a simple script for creating @everyword-like twitter services
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README.markdown

Everyword Bot

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This is a small Python script that implements an @everyword-like Twitter bot. Here's what you'll need to run it:

  • Python 2.6+
  • Tweepy
  • a plain text file, with each of your desired tweets on one line

Instructions

Run the script from the command-line like so:

$ python everywordbot.py --consumer_key=<ckey> --consumer_secret=<csecret> \
	  --access_token=<atoken> --token_secret=<tokensecret> \
	  --source_file=<source> --index_file=<index>

... where:

  • <ckey> is your Twitter consumer key;
  • <csecret> is your Twitter consumer secret;
  • <atoken> is a valid Twitter access token;
  • <tokensecret> is the access token secret for the token given above;
  • <source> is the filename of a plain text file, with one tweet per line (defaults to tweet_list.txt in the current directory); and
  • <index> is the name of a file where the script can store the current tweet index (i.e., which line in the file should be tweeted next). The script must be able to write to this file.

You'll need to arrange to have this script run at some interval, using a tool like cron. For example, to post a tweet every half hour, you might put the command line above in a bash script named /home/aparrish/post_tweet.sh and then put the following in your crontab:

0,30 * * * * cd /home/aparrish; bash post_tweet.sh >>error.log 2>&1

Production Notes

Twitter may return one of a variety of error messages in response to an attempt to post a status update (invalid authorization credentials, rate limits, fail whales, etc.). This script does not attempt to catch or differentiate between these errors; however, it will only increment the index if the post succeeds. (The idea is that 100% coverage of the source file is more important than 100% uptime.)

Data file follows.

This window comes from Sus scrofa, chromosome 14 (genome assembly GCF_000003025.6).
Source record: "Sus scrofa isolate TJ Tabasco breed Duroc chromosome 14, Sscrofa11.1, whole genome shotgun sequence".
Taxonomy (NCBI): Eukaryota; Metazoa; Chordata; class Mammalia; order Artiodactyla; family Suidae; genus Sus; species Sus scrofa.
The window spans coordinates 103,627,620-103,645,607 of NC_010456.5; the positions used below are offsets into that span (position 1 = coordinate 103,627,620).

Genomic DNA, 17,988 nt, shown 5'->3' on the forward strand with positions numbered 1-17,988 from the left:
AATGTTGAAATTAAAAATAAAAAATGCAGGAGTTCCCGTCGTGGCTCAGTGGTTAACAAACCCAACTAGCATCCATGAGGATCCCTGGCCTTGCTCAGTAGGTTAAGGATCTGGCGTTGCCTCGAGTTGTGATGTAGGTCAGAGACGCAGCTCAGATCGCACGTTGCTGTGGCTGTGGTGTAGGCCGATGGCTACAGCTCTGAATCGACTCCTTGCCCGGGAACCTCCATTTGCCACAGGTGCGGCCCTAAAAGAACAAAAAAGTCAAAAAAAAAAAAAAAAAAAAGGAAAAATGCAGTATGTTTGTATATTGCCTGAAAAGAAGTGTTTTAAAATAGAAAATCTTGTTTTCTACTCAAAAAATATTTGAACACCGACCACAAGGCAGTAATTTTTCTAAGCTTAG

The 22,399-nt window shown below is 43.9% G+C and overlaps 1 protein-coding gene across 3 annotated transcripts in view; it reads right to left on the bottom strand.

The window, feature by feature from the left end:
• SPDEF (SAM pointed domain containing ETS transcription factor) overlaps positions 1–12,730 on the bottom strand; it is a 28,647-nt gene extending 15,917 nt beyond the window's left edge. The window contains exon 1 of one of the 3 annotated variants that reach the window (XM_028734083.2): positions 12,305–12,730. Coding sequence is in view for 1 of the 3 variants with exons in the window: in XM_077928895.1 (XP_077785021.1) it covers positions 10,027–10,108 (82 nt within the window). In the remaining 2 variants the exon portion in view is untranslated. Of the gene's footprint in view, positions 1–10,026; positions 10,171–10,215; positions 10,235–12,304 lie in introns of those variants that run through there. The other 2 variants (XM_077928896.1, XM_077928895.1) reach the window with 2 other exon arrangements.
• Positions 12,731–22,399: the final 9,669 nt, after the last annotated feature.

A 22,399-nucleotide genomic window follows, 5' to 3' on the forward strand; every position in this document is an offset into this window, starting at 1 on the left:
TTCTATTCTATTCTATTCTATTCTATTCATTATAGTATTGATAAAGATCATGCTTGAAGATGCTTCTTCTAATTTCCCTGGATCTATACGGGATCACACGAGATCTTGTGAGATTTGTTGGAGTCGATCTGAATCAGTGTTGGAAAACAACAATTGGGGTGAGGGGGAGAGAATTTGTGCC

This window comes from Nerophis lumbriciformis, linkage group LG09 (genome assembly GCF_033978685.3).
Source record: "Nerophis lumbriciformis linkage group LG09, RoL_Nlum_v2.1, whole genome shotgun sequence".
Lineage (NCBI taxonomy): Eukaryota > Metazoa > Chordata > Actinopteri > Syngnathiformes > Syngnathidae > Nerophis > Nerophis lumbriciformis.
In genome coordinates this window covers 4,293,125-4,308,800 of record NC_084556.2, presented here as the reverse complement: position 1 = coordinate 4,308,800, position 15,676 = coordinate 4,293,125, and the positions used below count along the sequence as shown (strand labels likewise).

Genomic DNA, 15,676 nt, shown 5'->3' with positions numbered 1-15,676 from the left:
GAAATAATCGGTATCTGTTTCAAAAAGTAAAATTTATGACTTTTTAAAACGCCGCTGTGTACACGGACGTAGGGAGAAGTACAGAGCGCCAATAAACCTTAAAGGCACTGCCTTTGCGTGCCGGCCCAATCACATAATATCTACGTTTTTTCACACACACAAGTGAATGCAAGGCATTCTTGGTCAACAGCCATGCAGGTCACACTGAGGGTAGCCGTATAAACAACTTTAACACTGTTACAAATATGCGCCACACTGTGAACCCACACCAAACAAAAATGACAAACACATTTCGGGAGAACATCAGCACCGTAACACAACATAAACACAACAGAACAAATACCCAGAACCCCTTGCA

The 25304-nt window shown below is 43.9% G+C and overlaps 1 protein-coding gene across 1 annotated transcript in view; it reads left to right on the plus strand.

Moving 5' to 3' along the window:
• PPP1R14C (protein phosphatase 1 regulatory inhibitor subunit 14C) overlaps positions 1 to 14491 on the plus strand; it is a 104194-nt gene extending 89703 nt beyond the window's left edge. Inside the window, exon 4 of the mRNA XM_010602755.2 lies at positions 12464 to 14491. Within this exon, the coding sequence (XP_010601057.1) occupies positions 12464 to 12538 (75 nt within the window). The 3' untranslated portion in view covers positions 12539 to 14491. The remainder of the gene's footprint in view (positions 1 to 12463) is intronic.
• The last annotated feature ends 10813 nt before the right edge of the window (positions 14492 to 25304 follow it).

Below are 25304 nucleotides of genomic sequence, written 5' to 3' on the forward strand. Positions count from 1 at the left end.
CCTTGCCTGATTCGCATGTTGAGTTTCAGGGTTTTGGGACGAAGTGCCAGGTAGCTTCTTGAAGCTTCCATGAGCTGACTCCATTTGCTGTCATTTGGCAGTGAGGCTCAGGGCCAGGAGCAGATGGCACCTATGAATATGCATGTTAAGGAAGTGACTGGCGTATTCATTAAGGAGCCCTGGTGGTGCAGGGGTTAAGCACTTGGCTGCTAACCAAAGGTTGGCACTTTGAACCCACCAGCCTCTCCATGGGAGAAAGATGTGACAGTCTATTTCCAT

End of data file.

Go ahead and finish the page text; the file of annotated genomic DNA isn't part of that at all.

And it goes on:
As stated in the license, this software is provided under no warranty of any kind. However, if the operation of this script is critical to your business, grant application, art school thesis, or innovative government program, you may want to monitor the results of the script by (e.g.) checking the return value of the script and sending an e-mail message if it's non-zero. Feel free to update the script to handle errors in whatever method is appropriate for your specific application.

Obtaining Twitter authorization credentials

The easiest way to obtain the appropriate credentials is as follows:

  • Create a new Twitter account. This is the account on whose behalf the script will post tweets.
  • Go to the Twitter Application Management page and sign in with the account you just created. (You'll need to verify your account's e-mail address before Twitter will let you log in with your new account.)
  • Click "Create a new application."
  • Fill in the form. The "Callback URL" field is not important.
  • You'll be taken to the overview page for your new application. Activate the "Settings" tab and change the "Application Type" from "Read only" to "Read and Write."
  • Return to the "Details" tab. Select "Create my access token" at the bottom of the page.
  • Congratulations! All the information that you need (consumer key, consumer secret, access token, access token secret) is now displayed on the "Details" tab.

In my experience, Twitter may prevent newly created accounts from posting status updates, responding to such requests with invalid authorization errors. This is likely an anti-spam measure. Wait a few minutes and try again before freaking out.

Creating your Twitter API application while logged in to your Twitter bot user account is the by far simplest method for obtaining credentials. However, you'll hit a wall quick if you want to run more than one bot, since Twitter requires an account to have an active telephone number attached to it in order to register new applications, and no two accounts can be associated with the same phone number. It's possible to swap a single phone number between accounts (by clearing it out on one account, and adding it to another), but you might find it easier to manage all of your applications from one account, and then have your bot accounts authenticate with those applications. You can use this script (using tweepy) or this script (using the oauth2 library) to get the relevant credentials from Twitter on the command-line.

(The above information above may become inaccurate if Twitter changes their policies or the layout of their site.)

License

Everyword Bot is provided under the MIT license. See LICENSE.TXT for more information.